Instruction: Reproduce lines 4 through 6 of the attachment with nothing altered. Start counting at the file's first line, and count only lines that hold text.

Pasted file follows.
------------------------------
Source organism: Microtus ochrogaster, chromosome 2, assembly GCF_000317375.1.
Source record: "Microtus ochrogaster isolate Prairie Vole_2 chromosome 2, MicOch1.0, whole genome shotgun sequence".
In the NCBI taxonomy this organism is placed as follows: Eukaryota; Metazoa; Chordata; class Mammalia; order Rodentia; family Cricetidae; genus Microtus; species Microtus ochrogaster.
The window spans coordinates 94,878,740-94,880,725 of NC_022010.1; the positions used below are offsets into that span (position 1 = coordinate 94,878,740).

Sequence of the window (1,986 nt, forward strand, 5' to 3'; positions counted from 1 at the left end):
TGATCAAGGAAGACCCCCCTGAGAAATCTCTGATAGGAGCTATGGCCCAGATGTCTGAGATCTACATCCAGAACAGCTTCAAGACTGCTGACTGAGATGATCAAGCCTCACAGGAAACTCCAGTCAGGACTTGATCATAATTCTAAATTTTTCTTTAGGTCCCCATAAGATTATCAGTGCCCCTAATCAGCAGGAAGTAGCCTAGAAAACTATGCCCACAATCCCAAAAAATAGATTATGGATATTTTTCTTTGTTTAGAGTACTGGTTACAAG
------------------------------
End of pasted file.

The window spans coordinates 94,878,740-94,880,725 of NC_022010.1; the positions used below are offsets into that span (position 1 = coordinate 94,878,740).

Sequence of the window (1,986 nt, forward strand, 5' to 3'; positions counted from 1 at the left end):
TGATCAAGGAAGACCCCCCTGAGAAATCTCTGATAGGAGCTATGGCCCAGATGTCTGAGATCTACATCCAGAACAGCTTCAAGACTGCTGACTGAGATGATCAAGCCTCACAGGAAACTCCAGTCAGGACTTGATCATAATTCTAAATTTTTCTTTAGGTCCCCATAAGATTATCAGTGCCCCTAATCAGCAGGAAGTAGCCTAGAAAACTATGCCCACAATCCCAAAAAATAGATTATGGATATTTTTCTTTGTTTAGAGTACTGGTTACAAG